Friday, May 29, 2009

Charles Payne, FBN Commentator Warns Against the Kool-Aid

Every morning I'm switching between CNBC's Squawk and Fox Business Network's first spot. So far as business news goes, there's a regular parade of stars on both channels. I know it's weird to call business commentators "stars" but these people are certainly more talented than motor-mouthed hacks like Chris Matthews and Keith Olbermann who freely comment on all and sundry matters without knowing a single thing.

So I like Quintanilla, Quick, and Kernan, but I also like Jenna Lee, Alexis Glick and Charles Payne and the rest of their crew. It's Payne I want to praise today. I'm so tired of wussy types like over-pressed political commentator John Harwood who comes on CNBC by dictate of the producers.

Charles Payne breaks the mold and he's big enough to break most anything. Yet, he has an easy, matter-of-fact manner from which hype is conspicuously absent. One of those gentle giants who was brought up to tell the truth by his mama, a guy unafraid to go his own way, whether it's Wall Street or Mean Street.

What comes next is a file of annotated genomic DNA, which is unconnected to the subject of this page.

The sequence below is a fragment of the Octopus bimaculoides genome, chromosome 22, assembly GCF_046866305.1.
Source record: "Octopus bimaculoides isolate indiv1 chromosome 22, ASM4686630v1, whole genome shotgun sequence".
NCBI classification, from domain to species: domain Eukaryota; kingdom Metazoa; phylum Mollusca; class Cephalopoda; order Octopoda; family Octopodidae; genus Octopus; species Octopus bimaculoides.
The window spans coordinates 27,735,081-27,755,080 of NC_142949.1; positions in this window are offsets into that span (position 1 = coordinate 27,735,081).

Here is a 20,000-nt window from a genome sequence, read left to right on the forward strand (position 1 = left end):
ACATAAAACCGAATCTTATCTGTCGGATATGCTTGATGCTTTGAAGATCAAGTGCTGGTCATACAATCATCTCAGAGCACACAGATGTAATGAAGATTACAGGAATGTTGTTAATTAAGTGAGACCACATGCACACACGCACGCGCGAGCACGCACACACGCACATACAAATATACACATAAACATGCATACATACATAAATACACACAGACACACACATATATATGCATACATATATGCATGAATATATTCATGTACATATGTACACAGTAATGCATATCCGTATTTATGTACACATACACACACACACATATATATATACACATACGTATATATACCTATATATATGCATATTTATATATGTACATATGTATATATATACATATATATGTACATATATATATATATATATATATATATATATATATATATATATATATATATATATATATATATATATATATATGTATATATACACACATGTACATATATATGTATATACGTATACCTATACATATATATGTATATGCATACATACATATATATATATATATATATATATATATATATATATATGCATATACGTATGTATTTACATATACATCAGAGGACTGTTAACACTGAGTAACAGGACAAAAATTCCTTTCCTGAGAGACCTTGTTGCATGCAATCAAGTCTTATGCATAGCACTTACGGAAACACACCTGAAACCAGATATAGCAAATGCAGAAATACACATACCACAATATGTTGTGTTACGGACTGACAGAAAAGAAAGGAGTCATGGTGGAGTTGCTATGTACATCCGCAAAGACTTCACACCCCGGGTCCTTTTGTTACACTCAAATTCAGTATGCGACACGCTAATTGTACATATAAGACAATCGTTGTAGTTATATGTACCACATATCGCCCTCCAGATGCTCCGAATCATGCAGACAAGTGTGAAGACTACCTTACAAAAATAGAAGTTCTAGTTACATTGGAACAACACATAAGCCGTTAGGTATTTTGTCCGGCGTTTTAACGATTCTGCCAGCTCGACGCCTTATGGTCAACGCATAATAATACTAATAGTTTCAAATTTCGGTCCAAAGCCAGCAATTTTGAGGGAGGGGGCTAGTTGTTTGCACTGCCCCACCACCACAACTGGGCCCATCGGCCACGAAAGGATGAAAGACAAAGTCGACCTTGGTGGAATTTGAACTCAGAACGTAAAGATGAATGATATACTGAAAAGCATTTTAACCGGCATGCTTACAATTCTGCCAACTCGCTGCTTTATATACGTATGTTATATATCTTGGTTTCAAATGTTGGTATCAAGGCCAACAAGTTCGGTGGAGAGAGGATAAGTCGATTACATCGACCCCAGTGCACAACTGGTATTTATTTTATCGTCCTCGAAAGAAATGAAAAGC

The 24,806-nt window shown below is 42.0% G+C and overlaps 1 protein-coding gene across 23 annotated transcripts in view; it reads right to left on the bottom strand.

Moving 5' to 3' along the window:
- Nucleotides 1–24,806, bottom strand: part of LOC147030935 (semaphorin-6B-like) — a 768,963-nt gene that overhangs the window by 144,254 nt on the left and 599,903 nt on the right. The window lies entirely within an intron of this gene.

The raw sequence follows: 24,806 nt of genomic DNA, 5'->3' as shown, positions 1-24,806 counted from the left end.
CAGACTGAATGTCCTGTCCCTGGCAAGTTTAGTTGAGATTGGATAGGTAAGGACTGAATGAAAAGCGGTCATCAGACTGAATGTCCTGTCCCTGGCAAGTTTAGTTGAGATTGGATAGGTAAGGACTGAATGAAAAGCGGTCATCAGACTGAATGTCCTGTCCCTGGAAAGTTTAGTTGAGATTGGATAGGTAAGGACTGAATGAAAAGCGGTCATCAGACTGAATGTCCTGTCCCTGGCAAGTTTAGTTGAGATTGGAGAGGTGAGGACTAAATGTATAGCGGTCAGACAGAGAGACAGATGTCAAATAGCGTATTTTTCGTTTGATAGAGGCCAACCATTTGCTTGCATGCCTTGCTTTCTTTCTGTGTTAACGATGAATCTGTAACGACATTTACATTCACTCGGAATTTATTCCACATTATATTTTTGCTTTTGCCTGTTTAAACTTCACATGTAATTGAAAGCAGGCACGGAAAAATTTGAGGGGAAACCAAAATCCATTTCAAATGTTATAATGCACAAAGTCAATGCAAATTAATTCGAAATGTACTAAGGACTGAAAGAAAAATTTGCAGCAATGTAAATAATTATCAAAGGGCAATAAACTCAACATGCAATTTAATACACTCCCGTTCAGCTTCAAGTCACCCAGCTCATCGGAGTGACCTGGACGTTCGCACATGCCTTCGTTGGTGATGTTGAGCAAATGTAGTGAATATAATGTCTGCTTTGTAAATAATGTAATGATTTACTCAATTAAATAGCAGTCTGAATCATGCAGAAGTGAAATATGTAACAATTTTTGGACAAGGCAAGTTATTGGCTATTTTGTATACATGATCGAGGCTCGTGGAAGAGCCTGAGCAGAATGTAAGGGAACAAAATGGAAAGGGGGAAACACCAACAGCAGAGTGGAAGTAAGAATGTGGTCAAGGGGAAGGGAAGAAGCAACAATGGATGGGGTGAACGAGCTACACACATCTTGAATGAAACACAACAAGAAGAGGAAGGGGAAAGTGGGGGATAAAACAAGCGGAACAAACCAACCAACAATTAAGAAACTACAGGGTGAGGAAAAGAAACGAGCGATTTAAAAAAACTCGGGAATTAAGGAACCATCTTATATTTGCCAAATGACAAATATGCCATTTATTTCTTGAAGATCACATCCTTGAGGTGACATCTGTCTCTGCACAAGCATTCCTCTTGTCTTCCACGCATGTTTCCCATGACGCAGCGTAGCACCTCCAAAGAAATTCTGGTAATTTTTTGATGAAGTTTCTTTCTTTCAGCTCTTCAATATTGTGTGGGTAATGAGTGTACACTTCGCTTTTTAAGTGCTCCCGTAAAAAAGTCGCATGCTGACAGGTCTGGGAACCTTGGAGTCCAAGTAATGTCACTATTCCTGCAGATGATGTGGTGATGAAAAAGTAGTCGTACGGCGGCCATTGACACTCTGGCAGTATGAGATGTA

Payne is able to praise the accomplishments of singularly talented and courageous African-Americans but doesn't deride the rest of the world when he does it. It's all matter-of-fact, straight, honest, good natured, sardonic, and best of all, he's a man in control of his ego.

The buzz on Wall Street today is how the Fed may be pushing up interest rates in its program of "quantitative easing," shorthand for pumping tax dollars into the economy. The big worry is that the sharply rising rates will negate the "stimulus" effect and that appears, for today at least, to be what is happening. People are looking for signs to justify whether the stimulus plan is working, or whether it is not working, and will mortgage the future in cheap dollars, high prices, sharply increased inflation, and a further depressed economy. It's easy enough to find signs that will support your "side" to play against the other "side."

Pro-Obama types tend to point to the market which is about 1500 points higher than its March lows as a sign that things are improving. Jenna Lee mentioned this to Charles Payne, my hero du jour.

"People can always make money in the market," says Payne (no matter what it is doing) "but don't drink the Kool-Aid," he cautions.

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